Link: On the science of science communication

2 minute read

The College of Life Sciences here at the University of Wisconsin–Madison has a very strong department of Life Sciences Communication, with some world-leading researchers in the effects and practices of science communication.

I wanted to link to this interesting interview of Dietram Scheufele, who has been working to understand what leads to effective communication of scientific research to the public: “Dietram Scheufele on #scicomm: What scientists can do to promote science and explain their work”.

Much of the interview addresses the fragmentation of the media environment and the increasing “bubble” effect in which people only see stories and news that they already agree with.

Science journalists are translators that speak the language scientists speak and can take years of complex science and rewrite it so it matters to people. Those translators are largely gone. We’re now at a point where fewer than 20 states still have newspapers with science sections. We no longer have the authoritative voice that tells us why science is important, why this finding matters for our personal life. We have to figure it out ourselves.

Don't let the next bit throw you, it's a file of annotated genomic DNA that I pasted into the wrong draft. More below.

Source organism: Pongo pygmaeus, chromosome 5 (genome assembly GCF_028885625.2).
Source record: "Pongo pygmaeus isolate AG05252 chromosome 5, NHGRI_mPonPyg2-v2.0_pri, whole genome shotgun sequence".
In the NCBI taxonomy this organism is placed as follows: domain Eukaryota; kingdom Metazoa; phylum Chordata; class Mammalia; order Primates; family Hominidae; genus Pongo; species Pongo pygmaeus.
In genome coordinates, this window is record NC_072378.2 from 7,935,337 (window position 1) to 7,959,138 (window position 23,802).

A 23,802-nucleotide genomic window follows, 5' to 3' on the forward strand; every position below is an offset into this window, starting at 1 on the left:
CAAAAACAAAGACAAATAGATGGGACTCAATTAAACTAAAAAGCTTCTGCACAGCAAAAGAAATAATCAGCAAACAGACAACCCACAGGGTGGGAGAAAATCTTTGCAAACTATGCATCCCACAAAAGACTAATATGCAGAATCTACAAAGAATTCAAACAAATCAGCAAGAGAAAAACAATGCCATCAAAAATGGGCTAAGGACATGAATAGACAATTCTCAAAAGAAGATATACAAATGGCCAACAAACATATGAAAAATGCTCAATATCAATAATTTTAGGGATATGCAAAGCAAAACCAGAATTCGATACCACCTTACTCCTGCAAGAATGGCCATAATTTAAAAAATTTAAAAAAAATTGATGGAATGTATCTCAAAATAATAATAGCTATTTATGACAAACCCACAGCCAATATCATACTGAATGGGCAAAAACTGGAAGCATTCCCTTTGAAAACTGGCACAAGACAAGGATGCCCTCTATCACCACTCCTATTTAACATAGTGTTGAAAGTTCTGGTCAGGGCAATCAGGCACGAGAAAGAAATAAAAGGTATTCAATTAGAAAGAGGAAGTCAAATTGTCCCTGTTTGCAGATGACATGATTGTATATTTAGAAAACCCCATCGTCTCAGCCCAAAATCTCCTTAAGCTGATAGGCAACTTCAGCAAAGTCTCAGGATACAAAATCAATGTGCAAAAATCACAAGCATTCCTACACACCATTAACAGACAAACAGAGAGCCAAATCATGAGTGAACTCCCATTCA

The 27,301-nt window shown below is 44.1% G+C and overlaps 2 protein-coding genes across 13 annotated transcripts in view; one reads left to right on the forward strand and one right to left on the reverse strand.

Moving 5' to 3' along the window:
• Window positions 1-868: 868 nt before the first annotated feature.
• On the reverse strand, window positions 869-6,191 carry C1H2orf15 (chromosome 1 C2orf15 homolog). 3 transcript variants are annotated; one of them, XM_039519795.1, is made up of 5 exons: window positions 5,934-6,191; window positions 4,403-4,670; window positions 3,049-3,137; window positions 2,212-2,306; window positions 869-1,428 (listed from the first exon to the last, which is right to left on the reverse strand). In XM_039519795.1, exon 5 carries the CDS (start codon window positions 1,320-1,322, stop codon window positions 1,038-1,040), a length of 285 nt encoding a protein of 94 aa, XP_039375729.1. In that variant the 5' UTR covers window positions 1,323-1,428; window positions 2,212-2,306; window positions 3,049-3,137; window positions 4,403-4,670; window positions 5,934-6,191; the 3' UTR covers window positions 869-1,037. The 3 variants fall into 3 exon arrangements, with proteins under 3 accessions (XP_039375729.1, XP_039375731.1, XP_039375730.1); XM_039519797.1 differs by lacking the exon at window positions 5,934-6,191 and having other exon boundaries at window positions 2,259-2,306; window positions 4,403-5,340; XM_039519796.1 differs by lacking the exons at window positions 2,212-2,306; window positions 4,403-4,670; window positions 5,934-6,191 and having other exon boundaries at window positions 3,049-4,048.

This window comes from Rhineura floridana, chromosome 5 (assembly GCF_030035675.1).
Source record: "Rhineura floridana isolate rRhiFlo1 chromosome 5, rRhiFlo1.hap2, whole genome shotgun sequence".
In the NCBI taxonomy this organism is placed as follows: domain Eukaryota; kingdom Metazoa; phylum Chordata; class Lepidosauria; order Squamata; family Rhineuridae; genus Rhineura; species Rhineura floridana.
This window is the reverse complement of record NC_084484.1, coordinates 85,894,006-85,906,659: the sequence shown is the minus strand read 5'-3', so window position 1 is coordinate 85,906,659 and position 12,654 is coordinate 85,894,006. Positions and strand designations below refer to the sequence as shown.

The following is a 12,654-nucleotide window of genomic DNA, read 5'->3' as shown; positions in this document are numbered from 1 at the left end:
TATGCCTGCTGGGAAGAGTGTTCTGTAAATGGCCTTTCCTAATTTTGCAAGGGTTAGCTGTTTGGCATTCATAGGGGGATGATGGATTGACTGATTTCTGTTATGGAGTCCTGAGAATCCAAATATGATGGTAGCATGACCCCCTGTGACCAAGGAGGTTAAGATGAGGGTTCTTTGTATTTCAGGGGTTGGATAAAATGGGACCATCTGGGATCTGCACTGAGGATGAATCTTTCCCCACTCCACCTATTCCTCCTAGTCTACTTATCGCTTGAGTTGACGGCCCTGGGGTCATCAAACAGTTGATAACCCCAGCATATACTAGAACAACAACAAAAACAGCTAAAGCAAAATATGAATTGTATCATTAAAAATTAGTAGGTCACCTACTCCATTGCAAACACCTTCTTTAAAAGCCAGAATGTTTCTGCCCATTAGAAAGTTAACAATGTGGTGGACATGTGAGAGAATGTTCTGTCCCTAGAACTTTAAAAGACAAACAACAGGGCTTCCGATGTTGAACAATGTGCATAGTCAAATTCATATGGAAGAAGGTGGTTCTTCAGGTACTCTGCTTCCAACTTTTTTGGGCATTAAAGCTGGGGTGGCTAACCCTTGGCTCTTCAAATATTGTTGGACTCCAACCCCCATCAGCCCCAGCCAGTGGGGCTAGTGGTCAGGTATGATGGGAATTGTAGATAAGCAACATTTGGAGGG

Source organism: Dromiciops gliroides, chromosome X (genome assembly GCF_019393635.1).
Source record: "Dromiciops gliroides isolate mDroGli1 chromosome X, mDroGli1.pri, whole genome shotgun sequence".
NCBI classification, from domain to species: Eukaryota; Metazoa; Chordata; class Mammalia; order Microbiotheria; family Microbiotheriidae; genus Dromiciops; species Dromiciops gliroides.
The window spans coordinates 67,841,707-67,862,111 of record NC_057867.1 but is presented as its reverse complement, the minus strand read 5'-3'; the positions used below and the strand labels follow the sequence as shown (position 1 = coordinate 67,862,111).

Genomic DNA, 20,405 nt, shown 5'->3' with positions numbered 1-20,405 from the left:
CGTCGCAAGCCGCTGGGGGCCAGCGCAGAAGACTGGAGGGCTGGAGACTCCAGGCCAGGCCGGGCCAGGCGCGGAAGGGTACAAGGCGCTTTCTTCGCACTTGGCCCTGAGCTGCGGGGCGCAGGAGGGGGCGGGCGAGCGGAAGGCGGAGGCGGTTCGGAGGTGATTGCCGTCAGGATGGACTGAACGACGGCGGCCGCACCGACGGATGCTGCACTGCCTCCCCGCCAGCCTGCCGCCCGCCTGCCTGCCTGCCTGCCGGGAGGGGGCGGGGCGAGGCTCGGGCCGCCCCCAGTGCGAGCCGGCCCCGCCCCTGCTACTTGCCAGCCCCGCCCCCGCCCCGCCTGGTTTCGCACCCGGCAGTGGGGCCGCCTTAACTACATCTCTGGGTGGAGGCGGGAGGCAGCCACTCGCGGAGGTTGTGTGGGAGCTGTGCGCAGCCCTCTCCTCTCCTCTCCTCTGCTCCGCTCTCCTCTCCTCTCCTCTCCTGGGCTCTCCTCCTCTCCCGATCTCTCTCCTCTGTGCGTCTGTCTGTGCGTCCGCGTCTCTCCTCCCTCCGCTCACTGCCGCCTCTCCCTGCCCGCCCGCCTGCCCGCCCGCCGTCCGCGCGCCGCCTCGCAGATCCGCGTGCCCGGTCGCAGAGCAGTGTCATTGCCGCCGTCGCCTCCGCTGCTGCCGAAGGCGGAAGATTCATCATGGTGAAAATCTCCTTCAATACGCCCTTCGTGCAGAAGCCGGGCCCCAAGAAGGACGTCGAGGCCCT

This is an important phenomenon for those of us engaged with the public to understand. It affects human origins a bit less than many other fields of science. I used to think that human origins research was insulated because the kinds of voices people listened to were always expert; I now suspect that the trendline seems flatter just because our field never did a very good job of communicating its results to the public.

In any event, the landscape has changed.

So, what can scientists and others who want to promote science do instead of just giving people more facts?
The thing that great science communicators are so good at is taking scientific facts and connecting them to things that matter to people. Motivated reasoning can be a problem but it’s also the path to the solution. It basically tells us that if we want to communicate meaningfully with an audience, then we need to communicate where their values and concerns are. We need to say, “This matters to your values and this is why. I, as a scientist, am as excited as you are as a potential user of this.” And we have to remember to speak to what their concerns are, not what we think their concerns or their values should be.

That last point is of central importance.